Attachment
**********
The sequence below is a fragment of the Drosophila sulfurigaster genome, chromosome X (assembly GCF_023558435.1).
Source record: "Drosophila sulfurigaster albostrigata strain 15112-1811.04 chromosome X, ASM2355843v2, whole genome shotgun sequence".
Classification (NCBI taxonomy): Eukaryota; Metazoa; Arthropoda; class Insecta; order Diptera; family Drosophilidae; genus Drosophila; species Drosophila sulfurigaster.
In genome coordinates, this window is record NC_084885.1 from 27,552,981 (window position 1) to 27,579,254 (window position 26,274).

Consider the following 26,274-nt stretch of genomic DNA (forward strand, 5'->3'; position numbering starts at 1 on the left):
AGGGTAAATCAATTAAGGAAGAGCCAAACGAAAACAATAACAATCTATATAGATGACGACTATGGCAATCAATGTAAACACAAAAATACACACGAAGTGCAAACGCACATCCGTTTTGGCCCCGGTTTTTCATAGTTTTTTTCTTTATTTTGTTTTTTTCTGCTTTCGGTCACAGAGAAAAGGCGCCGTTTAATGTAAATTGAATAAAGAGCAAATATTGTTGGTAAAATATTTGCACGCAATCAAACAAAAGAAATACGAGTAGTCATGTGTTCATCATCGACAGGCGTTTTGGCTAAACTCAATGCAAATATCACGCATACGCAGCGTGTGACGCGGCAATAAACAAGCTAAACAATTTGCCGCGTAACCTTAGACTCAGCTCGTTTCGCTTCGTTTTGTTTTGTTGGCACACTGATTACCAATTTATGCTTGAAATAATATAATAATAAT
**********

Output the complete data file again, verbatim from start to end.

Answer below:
The sequence below is a fragment of the Drosophila sulfurigaster genome, chromosome X (assembly GCF_023558435.1).
Source record: "Drosophila sulfurigaster albostrigata strain 15112-1811.04 chromosome X, ASM2355843v2, whole genome shotgun sequence".
Classification (NCBI taxonomy): Eukaryota; Metazoa; Arthropoda; class Insecta; order Diptera; family Drosophilidae; genus Drosophila; species Drosophila sulfurigaster.
In genome coordinates, this window is record NC_084885.1 from 27,552,981 (window position 1) to 27,579,254 (window position 26,274).

Consider the following 26,274-nt stretch of genomic DNA (forward strand, 5'->3'; position numbering starts at 1 on the left):
AGGGTAAATCAATTAAGGAAGAGCCAAACGAAAACAATAACAATCTATATAGATGACGACTATGGCAATCAATGTAAACACAAAAATACACACGAAGTGCAAACGCACATCCGTTTTGGCCCCGGTTTTTCATAGTTTTTTTCTTTATTTTGTTTTTTTCTGCTTTCGGTCACAGAGAAAAGGCGCCGTTTAATGTAAATTGAATAAAGAGCAAATATTGTTGGTAAAATATTTGCACGCAATCAAACAAAAGAAATACGAGTAGTCATGTGTTCATCATCGACAGGCGTTTTGGCTAAACTCAATGCAAATATCACGCATACGCAGCGTGTGACGCGGCAATAAACAAGCTAAACAATTTGCCGCGTAACCTTAGACTCAGCTCGTTTCGCTTCGTTTTGTTTTGTTGGCACACTGATTACCAATTTATGCTTGAAATAATATAATAATAAT